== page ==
It is important that you ease your way into the adoption of DevOps, selecting a small product or application that you can remodel to work with existing processes. The idea is that your team and organization can slowly become accustomed to the new development protocols. Over time, they will learn the many benefits of these systems and actually get to see first hand what DevOps can offer. Before you know it, everyone will be onboard, and you'll be ready to dive into a full-scale system.
A major and successful shift to DevOps cannot happen overnight, because it needs to be smooth, streamlined, and honored by all. The best way to garner that kind of engagement and support is to ease into the development process, as opposed to shoving it on everyone with little warning. Another way to overcome major issues is to implement IT outsourcing and subcontracting strategies for the parts of your work that don't require the expertise of your team or that aren't integral to the development of your product. This puts the responsibility of certain IT functions on third-party providers instead of your internal teams, allowing them to focus on implementing DevOps practices. Just be sure that whatever you implement will aid your future DevOps practices and not hinder them.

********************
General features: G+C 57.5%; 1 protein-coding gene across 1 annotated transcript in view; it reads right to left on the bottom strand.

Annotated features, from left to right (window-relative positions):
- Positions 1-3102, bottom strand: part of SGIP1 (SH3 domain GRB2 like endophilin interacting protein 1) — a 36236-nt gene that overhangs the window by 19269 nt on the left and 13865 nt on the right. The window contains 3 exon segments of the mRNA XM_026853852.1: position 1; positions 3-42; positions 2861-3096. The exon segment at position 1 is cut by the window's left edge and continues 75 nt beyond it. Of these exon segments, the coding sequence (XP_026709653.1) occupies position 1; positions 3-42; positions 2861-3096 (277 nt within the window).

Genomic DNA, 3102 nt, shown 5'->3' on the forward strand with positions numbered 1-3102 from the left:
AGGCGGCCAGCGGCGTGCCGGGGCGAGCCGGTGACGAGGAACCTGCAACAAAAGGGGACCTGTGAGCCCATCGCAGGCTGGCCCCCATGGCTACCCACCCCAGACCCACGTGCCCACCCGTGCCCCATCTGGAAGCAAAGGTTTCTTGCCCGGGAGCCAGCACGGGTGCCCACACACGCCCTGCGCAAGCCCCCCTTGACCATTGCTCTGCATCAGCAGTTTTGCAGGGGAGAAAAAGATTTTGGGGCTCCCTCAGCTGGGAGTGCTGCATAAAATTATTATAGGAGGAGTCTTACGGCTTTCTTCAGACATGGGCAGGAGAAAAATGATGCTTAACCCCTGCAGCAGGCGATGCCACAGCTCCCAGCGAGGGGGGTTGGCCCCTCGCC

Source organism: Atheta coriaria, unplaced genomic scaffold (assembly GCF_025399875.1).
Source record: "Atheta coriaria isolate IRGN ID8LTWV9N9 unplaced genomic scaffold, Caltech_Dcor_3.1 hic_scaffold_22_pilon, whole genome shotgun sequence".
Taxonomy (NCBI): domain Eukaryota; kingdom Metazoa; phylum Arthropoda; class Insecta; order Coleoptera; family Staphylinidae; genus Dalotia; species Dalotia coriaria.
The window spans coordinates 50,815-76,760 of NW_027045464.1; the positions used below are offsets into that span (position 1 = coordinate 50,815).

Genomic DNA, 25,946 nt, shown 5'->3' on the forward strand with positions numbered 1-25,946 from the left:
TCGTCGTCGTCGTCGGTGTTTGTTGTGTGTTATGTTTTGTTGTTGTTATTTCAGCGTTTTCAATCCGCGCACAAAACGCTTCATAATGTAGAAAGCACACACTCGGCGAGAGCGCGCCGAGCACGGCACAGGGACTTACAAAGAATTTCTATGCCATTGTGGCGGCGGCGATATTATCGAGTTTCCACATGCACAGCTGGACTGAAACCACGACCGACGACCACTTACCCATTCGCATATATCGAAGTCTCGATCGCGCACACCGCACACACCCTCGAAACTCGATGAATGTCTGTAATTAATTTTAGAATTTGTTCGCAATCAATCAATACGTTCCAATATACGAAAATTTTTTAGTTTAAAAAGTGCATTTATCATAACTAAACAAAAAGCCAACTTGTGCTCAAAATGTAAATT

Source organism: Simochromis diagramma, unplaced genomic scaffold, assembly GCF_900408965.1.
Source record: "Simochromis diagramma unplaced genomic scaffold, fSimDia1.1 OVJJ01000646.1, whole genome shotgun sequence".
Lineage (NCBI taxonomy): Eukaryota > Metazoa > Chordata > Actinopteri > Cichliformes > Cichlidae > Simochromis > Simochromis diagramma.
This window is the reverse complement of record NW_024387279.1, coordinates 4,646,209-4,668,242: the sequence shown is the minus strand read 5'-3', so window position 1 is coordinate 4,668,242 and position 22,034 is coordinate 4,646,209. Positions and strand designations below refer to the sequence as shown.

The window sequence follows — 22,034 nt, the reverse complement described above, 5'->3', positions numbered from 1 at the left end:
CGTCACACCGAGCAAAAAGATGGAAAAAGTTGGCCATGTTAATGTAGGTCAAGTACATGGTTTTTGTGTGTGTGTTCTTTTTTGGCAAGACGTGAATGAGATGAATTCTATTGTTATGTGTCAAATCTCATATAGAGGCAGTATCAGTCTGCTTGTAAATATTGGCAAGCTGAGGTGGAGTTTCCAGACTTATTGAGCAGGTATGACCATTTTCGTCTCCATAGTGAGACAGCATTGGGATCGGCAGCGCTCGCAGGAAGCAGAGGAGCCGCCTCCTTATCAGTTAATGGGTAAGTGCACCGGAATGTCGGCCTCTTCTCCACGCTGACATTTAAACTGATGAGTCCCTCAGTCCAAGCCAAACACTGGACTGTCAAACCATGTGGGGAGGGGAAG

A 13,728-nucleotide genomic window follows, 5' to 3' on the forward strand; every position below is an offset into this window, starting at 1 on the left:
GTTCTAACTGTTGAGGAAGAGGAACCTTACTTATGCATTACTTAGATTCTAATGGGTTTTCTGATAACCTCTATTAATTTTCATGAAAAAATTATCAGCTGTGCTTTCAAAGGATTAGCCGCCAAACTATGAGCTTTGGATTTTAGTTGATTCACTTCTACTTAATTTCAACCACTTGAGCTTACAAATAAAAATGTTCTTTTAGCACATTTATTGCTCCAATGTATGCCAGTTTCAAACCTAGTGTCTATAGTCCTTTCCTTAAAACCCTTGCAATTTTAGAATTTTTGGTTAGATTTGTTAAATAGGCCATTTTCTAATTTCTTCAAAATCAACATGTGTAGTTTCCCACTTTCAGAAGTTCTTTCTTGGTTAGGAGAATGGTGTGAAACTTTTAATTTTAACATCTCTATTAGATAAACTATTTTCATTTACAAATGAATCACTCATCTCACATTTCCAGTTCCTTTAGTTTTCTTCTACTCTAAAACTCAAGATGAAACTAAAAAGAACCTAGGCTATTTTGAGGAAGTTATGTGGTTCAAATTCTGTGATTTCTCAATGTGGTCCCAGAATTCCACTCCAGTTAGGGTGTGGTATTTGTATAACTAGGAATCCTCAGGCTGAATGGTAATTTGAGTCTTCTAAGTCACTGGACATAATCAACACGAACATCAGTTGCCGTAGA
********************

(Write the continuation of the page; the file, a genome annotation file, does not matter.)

Eliminate clashing tools and systems